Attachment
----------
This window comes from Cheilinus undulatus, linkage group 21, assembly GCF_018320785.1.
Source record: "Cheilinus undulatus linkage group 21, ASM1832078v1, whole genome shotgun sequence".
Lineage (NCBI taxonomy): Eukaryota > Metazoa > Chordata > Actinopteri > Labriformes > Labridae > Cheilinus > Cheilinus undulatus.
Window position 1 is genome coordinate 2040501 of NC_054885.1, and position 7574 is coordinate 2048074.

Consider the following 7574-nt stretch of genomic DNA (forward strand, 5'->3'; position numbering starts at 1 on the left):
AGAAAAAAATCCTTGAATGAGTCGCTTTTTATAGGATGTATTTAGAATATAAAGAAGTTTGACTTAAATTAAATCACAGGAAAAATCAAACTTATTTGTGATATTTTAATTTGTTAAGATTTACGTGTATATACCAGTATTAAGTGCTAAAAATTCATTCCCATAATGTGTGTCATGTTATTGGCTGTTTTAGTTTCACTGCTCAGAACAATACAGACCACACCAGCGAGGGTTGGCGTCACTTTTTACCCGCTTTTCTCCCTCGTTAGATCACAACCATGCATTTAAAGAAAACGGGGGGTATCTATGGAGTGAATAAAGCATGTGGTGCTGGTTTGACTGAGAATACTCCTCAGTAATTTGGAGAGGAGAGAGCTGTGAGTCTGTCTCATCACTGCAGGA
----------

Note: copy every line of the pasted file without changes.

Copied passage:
This window comes from Cheilinus undulatus, linkage group 21, assembly GCF_018320785.1.
Source record: "Cheilinus undulatus linkage group 21, ASM1832078v1, whole genome shotgun sequence".
Lineage (NCBI taxonomy): Eukaryota > Metazoa > Chordata > Actinopteri > Labriformes > Labridae > Cheilinus > Cheilinus undulatus.
Window position 1 is genome coordinate 2040501 of NC_054885.1, and position 7574 is coordinate 2048074.

Consider the following 7574-nt stretch of genomic DNA (forward strand, 5'->3'; position numbering starts at 1 on the left):
AGAAAAAAATCCTTGAATGAGTCGCTTTTTATAGGATGTATTTAGAATATAAAGAAGTTTGACTTAAATTAAATCACAGGAAAAATCAAACTTATTTGTGATATTTTAATTTGTTAAGATTTACGTGTATATACCAGTATTAAGTGCTAAAAATTCATTCCCATAATGTGTGTCATGTTATTGGCTGTTTTAGTTTCACTGCTCAGAACAATACAGACCACACCAGCGAGGGTTGGCGTCACTTTTTACCCGCTTTTCTCCCTCGTTAGATCACAACCATGCATTTAAAGAAAACGGGGGGTATCTATGGAGTGAATAAAGCATGTGGTGCTGGTTTGACTGAGAATACTCCTCAGTAATTTGGAGAGGAGAGAGCTGTGAGTCTGTCTCATCACTGCAGGA